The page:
GAITHERSBURG, Md. — The latest wave of unaccompanied minors entering Montgomery County has both government officials and local organizations and nonprofits working together to better handle the transition and provide services they need.
There have been at least 104 undocumented migrant children resettled with family or sponsors in Montgomery County since October, according to the Office of Refugee Resettlement. However, the latest data is from February which likely means many more children have already relocated to the county.
As of late April, Montgomery County Public Schools recorded 70 students are believed to be unaccompanied minors. Officials expect 3,000 undocumented children to reach the county by this year or as early as summer.
The Montgomery County Department of Health and Human Services (MCHHS) is partnered with eight organizations: Identity, Inc., Family Services, Inc., CASA, Mary's Center, Impact Silver Spring, Catholic Charities, LAYC (Latin American Youth Council) and Ayuda.
Diego Uriburu, the founder of Identity, Inc., said compared to the last influx several years ago, officials are more prepared and have a better plan that consists of a multi-partnership approach.
"Montgomery County is doing things in a way that it didn't do before and that gives me hope," Uriburu told WUSA9.
Uriburu founded his organization more than 20 years ago to serve Latino and historically underserved youth in the community. Some of the first few people he helped were undocumented children who came to the country from countries such as El Salvador, Guatemala and Honduras.
His mission focuses on social and emotional support, workforce and employment services and education. Uriburu is trying to work with the county and federal government to receive more funding to help expand his services which he admits will be a challenge.
Preparing in his organization will include beefing up staff, increasing capacity and adding more recreational activities for all of the services.
"We're quite overstretched because of COVID so we're trying to work right now with the county," he said. "We're trying to see what it would take to increase our capacity to absorb the need we know is coming."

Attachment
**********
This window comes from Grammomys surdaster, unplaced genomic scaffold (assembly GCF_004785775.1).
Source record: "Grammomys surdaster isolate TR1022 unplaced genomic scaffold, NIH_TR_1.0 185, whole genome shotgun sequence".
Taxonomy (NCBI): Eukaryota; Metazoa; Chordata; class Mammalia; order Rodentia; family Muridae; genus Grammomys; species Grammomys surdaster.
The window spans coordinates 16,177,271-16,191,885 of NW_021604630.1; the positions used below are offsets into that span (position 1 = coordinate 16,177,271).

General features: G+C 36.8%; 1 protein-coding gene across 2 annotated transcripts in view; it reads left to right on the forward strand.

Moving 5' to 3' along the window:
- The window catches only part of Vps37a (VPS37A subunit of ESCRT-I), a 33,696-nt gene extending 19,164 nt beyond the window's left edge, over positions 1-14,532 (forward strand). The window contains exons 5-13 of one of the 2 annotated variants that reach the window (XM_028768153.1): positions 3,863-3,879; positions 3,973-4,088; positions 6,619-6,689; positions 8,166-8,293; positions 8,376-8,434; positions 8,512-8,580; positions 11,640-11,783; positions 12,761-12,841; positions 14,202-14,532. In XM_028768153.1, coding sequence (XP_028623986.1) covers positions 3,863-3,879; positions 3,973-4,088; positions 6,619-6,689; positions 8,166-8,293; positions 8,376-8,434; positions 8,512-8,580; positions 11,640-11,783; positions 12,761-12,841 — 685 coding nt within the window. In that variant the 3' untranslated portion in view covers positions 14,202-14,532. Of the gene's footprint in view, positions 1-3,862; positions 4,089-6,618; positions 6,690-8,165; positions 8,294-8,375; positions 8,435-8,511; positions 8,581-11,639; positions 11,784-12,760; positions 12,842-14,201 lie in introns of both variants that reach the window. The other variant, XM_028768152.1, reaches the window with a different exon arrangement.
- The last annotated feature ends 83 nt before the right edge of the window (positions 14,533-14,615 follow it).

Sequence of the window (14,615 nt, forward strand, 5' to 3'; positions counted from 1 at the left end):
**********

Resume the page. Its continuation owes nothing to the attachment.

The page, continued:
The county had planned to call FEMA and the Office of Refugee Resettlement for federal funding since it's one of the top 10 receiving sites for asylum-seeking children.
"The call took place but there were no commitments from FEMA about funding," a MCHHS spokesperson said.
One of the major concerns to avoid is the involvement of gangs. Community leaders know gangs are preparing themselves to recruit many of the young people as members offer what could seem like a family environment.
Uriburu said gangs are one example of why organizations that work closely with children need more support to help create a stable environment for anyone dealing with a tough time resettling.
A Montgomery County police spokesperson said the department is working with the Department of Health and Human Services to address gang preventative measures for all undocumented minors.
Tito Martinez, an undocumented immigrant, said when he first arrived in Montgomery County when he was 23 years old more than a decade ago, a gang attacked him. Martinez said he was comfortable enough to call the police and chose to avoid gangs.
Gangs were the reason why he left El Salvador and walked all the way to the border in Mexico. He managed to reach Montgomery County where there was at least one family member.
He urged the children arriving to stay out of trouble and stay focused because there are many opportunities in the country.
In Virginia, there have been 119 resettlements in Fairfax County.
The sponsors who help happen at the federal level. The Office of Refugee Resettlement works with organizations such as Bethany Christian Services & Lutheran Immigration & Refugee Services on sponsoring children. These organizations previously are certified and licensed at the federal level.
If people are interested, they can click here or by calling 1-800-BETHANY.